Managing Diverse Personalities on Infosec Teams

Building a mystery

A security team—just like any functional area team—is made of up unique individuals with distinct personalities and working styles. While the team as a whole needs to work towards shared goals, regardless of what those goals may be, one common misconception about governing a team is that an effective team leader develops and enforces standards that have team members working in a similar fashion, tackling projects the same way, and following the “rules” of how a task should be completed. 

Of course doing so makes it easier to manage; if all processes and procedures are exactly the same, anyone overseeing or interacting with the processes and procedures can do so by rote. The problem with this, however, is that the team leader ends up isolating and frustrating anyone for whom the processes and procedures don’t quite work, and diminishes the quality of the end result by stifling individual thought.

You come out at night

The best managers hire employees who bring complementary skills and ideas to a group setting. These workers are versatile enough to be both team players and individual contributors, drifting between requirements as necessary and appropriate. They aren’t “worker bees,” doing merely what they’re told; they press the team or organization to consider new angles from which to examine problems and opportunities. They contribute instead of “check off.” Think of it this way: If you’re managing a team of people and one of your staffers clocks in at 9 AM, does only what he or she is told, then clocks out at the end of the day without a second thought to environmental factors, is that the kind of person you want working for you? Or would you prefer someone who helps you come up with new solutions to fixing security problems, someone who thinks creatively and proactively about ways to harden your network and keep adversaries away?

Workplace flexibility is becoming more commonplace, yet “flexibility” is often thought of as the ability to work remotely, to alter working hours to accommodate non-work appointments, or to bring one’s preferred technology (e.g., Mac vs. a PC; iPhone vs. Android). But flexibility also means “giving everyone a voice,” says Michael Santarcangelo, security leadership and communication expert. In other words, provide employees enough space that they know where they have to start and where they have to end, but don’t be so prescriptive that every employee needs to follow the same path to arrive at the same outcome, even if they’re working on the same or parallel projects.

That’s when the energy comes

Think of employee projects as treasure hunts: Each player starts at the same location then must navigate his/her way to designated checkpoints along the route and provide proof of the requisite collected items. He or she is only finished with the hunt when she/he arrives at the destination and is in possession of every object (which are the same for every player). It doesn’t matter if one player ran across the park and another ran around the park to find “clue number 3.” It only matters that “clue number 3” was found, it leads to “clue number 4,” and each of those clues allows the players to collect every treasure along the course. As it relates to a treasure hunt, it also doesn’t matter if the players don’t work sequentially. As long as all of the treasures are found and each person arrives at the same destination, everybody has completed her/his race successfully.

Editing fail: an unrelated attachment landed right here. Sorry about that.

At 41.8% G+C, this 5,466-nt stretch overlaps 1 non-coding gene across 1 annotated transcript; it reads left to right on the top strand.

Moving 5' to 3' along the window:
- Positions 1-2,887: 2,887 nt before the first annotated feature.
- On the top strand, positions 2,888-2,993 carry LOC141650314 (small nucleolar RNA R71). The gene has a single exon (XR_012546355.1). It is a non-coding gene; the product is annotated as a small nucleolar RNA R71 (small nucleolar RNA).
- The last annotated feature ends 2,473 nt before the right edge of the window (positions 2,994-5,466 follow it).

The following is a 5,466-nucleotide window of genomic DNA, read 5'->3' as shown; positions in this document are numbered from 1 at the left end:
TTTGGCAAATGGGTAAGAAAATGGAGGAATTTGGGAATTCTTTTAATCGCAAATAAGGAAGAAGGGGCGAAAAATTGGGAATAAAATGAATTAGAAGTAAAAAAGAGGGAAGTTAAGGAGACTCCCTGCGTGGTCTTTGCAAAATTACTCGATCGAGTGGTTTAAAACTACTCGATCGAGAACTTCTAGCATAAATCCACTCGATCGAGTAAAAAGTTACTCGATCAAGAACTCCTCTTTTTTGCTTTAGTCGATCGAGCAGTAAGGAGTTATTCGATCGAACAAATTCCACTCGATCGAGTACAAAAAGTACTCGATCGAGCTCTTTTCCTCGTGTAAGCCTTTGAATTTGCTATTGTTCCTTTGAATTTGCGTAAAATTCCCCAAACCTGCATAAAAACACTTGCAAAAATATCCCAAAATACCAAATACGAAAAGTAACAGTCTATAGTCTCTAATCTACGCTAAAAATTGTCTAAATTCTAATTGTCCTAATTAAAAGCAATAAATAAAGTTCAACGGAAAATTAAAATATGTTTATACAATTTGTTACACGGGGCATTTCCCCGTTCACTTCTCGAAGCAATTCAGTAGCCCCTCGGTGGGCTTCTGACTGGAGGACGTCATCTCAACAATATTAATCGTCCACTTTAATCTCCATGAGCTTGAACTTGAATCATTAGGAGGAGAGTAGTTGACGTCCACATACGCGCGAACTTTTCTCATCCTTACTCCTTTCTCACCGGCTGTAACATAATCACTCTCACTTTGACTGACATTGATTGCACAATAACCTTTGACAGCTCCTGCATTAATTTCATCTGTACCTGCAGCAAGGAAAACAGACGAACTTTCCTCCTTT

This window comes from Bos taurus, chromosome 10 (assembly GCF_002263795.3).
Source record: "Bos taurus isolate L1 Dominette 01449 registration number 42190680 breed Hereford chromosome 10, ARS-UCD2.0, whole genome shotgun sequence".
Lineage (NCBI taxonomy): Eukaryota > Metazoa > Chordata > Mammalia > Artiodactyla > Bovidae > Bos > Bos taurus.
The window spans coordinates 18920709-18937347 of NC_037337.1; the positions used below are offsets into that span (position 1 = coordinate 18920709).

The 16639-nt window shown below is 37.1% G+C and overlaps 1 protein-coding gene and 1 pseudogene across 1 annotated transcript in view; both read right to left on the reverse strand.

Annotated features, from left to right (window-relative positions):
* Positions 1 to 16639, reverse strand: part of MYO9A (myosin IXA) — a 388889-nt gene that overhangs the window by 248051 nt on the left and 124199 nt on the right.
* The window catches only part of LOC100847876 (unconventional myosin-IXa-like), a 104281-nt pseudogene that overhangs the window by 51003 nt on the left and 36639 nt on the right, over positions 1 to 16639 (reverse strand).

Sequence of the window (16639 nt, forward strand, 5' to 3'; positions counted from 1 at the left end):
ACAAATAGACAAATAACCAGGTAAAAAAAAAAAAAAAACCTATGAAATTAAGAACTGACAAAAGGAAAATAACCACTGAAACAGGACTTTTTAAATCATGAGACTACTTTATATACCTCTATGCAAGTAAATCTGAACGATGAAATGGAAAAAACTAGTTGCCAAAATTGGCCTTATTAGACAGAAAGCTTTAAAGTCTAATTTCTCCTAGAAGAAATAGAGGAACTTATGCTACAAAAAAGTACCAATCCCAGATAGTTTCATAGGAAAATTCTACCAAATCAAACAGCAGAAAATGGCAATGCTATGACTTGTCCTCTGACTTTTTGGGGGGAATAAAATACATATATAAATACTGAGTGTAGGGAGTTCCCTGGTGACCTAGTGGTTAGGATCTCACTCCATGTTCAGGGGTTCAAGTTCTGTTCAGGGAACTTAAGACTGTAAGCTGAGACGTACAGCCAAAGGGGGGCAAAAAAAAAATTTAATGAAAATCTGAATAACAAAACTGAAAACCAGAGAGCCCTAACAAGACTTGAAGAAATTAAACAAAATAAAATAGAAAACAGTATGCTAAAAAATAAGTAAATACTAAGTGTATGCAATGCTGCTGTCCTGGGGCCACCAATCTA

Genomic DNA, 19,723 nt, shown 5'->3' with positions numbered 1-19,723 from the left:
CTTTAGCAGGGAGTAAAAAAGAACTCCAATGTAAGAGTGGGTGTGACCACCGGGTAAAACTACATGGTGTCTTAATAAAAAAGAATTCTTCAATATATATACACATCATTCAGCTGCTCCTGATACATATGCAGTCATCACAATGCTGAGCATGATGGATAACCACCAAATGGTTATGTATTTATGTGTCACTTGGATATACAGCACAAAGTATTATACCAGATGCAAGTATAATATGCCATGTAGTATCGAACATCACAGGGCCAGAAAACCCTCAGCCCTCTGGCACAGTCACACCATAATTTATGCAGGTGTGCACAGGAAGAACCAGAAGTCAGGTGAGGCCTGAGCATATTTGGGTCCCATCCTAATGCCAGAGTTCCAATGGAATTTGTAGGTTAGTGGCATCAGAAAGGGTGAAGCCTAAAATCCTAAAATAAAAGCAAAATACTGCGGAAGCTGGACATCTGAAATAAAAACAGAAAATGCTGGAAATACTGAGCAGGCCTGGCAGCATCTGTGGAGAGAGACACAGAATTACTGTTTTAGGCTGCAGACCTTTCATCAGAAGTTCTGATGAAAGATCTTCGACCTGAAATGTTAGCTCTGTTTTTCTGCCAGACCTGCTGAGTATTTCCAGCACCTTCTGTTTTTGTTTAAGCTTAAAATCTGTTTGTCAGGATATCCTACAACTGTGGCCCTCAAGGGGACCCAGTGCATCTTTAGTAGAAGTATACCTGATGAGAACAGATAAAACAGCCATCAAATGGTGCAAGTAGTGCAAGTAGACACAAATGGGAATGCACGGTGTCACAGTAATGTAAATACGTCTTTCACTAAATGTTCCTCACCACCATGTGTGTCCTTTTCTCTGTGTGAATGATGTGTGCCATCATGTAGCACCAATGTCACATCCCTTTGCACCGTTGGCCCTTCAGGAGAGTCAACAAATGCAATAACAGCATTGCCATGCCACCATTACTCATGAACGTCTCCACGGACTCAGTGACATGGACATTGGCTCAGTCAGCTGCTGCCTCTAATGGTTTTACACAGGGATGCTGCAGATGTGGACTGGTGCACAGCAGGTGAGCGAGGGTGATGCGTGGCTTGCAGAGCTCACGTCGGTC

Look for places in your security team where this can also be true. Don’t force everyone to use the same method, even if the goal is the same. In fact, there is considerable merit in providing employees the flexibility to do things their own way—individuals might uncover a new opportunity to improve a process, they might discover a previously unknown vulnerability, they might stumble upon an instructive log anomaly. The possibilities are endless when you give people room to innovate.

And the dark side’s light

“Blending what makes us unique with what is valuable as a team takes work,” says Santarcangelo, but it is well worth the effort. Giving diverse personalities the opportunity to flourish has many noted benefits: Employees report feeling a greater level of personal fulfillment, which leads to higher achievement at assigned tasks, longer voluntary work hours, more commitment to the organization, fewer sick days, the introduction of new ideas, increased cooperation among coworkers, and more.

As you think about how you want your team to operate, ask yourself if the most important thing is having everyone do everything in a prescribed fashion, or if it’s getting work done in a productive way that allows the organization to achieve its goals while, perhaps, infusing new ideas into the process. Put in that perspective, the choice seems obvious, doesn’t it? 



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